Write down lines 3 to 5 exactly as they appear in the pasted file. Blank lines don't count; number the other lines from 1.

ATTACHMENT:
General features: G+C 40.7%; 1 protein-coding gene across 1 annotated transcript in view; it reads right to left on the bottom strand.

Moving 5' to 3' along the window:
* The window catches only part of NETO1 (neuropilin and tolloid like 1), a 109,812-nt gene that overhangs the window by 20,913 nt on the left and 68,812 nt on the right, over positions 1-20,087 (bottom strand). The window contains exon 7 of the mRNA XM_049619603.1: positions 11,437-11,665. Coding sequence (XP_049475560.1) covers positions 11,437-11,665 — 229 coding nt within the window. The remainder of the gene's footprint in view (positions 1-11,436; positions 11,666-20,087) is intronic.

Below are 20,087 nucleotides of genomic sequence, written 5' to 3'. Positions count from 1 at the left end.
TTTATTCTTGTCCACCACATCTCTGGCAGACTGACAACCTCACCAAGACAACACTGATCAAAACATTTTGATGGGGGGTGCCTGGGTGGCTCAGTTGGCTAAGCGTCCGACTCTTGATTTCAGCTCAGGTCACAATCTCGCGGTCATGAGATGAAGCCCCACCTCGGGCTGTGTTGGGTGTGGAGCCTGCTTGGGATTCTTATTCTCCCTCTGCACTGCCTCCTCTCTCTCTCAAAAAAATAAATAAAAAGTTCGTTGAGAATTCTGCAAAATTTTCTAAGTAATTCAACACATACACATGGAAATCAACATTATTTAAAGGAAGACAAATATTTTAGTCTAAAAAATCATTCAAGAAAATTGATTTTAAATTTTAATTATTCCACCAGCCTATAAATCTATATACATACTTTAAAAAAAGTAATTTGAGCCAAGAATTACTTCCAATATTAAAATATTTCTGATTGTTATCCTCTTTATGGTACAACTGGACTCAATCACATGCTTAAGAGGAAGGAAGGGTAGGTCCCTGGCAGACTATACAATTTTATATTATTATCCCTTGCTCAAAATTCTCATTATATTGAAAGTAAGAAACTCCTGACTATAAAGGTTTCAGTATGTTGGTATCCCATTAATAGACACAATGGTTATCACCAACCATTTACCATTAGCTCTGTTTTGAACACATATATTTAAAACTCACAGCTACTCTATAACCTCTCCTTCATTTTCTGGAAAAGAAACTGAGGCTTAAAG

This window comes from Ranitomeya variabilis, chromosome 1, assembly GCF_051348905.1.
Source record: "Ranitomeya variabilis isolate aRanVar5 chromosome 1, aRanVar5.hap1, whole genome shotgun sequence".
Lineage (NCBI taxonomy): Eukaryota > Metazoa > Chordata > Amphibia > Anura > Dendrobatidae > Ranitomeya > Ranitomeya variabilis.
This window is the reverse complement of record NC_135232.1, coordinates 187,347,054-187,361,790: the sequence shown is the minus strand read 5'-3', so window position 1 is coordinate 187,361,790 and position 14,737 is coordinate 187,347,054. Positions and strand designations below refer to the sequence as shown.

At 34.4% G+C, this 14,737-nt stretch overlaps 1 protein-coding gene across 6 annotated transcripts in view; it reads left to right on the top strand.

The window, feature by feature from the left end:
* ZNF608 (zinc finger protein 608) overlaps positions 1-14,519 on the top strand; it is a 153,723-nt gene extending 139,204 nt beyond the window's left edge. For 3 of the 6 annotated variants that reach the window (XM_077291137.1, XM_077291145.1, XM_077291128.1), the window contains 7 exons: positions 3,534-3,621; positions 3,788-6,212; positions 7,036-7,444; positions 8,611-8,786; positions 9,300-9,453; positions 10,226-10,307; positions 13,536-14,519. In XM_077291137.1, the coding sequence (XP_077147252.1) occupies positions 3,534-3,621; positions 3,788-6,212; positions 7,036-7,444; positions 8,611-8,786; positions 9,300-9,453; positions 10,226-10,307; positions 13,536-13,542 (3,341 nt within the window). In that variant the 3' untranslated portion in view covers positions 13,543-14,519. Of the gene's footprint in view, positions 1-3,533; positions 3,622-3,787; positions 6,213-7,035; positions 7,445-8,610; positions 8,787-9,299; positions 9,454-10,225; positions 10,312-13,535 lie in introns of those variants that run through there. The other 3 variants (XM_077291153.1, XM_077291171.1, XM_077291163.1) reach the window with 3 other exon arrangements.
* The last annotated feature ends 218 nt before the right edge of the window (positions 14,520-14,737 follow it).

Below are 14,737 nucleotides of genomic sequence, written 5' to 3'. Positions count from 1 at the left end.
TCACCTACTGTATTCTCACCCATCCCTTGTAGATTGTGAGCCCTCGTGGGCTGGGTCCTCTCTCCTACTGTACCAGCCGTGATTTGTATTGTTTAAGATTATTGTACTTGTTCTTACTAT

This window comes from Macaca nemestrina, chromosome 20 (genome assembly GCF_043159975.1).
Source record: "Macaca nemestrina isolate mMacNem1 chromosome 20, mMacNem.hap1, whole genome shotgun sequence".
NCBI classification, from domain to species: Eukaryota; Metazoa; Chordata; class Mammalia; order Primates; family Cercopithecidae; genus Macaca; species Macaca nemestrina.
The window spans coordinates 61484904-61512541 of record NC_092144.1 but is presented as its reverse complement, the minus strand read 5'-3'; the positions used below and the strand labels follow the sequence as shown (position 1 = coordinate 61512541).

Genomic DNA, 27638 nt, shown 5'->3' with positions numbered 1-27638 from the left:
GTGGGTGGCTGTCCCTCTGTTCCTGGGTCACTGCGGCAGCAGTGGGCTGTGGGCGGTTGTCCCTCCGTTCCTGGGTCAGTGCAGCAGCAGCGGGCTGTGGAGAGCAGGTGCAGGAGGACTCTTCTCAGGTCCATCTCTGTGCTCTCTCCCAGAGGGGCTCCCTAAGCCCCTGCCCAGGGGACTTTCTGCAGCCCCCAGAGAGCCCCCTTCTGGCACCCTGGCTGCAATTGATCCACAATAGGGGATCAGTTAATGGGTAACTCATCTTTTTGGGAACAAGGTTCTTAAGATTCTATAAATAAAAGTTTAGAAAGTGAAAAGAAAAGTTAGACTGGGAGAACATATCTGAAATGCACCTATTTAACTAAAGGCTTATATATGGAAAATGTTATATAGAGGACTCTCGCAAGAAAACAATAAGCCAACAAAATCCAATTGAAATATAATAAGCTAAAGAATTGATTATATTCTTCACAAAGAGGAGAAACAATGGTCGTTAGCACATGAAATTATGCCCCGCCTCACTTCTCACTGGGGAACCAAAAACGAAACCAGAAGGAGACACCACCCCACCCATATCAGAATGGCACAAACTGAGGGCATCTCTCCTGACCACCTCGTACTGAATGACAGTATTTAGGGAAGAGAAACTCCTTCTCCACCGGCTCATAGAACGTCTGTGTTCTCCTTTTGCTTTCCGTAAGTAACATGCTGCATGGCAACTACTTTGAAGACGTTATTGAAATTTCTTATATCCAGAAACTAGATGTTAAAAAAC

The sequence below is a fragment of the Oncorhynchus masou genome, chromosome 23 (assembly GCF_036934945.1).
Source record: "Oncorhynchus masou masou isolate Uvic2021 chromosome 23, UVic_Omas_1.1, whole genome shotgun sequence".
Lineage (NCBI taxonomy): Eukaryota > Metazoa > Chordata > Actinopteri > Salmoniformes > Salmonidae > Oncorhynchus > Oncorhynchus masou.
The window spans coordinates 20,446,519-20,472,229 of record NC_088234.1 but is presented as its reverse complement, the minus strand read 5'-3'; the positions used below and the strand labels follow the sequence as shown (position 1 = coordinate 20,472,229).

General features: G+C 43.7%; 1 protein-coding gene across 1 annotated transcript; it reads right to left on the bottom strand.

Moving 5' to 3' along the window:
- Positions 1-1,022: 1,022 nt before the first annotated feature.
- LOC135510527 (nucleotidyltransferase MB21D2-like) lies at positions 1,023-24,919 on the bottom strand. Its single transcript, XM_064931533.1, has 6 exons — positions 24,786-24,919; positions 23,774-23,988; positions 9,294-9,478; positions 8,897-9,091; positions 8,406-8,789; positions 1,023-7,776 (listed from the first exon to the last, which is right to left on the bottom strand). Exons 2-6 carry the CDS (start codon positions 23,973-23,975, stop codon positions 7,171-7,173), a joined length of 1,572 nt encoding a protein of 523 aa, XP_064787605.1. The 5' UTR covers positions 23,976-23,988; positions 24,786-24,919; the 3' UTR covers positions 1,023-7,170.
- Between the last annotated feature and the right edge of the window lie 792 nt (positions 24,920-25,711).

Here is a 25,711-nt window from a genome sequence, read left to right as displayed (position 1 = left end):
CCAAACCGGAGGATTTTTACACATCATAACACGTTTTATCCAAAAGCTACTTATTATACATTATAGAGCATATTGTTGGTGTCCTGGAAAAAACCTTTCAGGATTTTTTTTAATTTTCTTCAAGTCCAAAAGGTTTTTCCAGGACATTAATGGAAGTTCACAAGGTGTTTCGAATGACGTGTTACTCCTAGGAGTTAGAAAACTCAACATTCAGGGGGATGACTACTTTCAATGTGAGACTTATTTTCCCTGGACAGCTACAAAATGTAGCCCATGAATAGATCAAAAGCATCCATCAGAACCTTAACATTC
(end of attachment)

* The window catches only part of NETO1 (neuropilin and tolloid like 1), a 109,812-nt gene that overhangs the window by 20,913 nt on the left and 68,812 nt on the right, over positions 1-20,087 (bottom strand). The window contains exon 7 of the mRNA XM_049619603.1: positions 11,437-11,665. Coding sequence (XP_049475560.1) covers positions 11,437-11,665 — 229 coding nt within the window. The remainder of the gene's footprint in view (positions 1-11,436; positions 11,666-20,087) is intronic.

Below are 20,087 nucleotides of genomic sequence, written 5' to 3'. Positions count from 1 at the left end.
TTTATTCTTGTCCACCACATCTCTGGCAGACTGACAACCTCACCAAGACAACACTGATCAAAACATTTTGATGGGGGGTGCCTGGGTGGCTCAGTTGGCTAAGCGTCCGACTCTTGATTTCAGCTCAGGTCACAATCTCGCGGTCATGAGATGAAGCCCCACCTCGGGCTGTGTTGGGTGTGGAGCCTGCTTGGGATTCTTATTCTCCCTCTGCACTGCCTCCTCTCTCTCTCAAAAAAATAAATAAAAAGTTCGTTGAGAATTCTGCAAAATTTTCTAAGTAATTCAACACATACACATGGAAATCAACATTATTTAAAGGAAGACAAATATTTTAGTCTAAAAAATCATTCAAGAAAATTGATTTTAAATTTTAATTATTCCACCAGCCTATAAATCTATATACATACTTTAAAAAAAGTAATTTGAGCCAAGAATTACTTCCAATATTAAAATATTTCTGATTGTTATCCTCTTTATGGTACAACTGGACTCAATCACATGCTTAAGAGGAAGGAAGGGTAGGTCCCTGGCAGACTATACAATTTTATATTATTATCCCTTGCTCAAAATTCTCATTATATTGAAAGTAAGAAACTCCTGACTATAAAGGTTTCAGTATGTTGGTATCCCATTAATAGACACAATGGTTATCACCAACCATTTACCATTAGCTCTGTTTTGAACACATATATTTAAAACTCACAGCTACTCTATAACCTCTCCTTCATTTTCTGGAAAAGAAACTGAGGCTTAAAG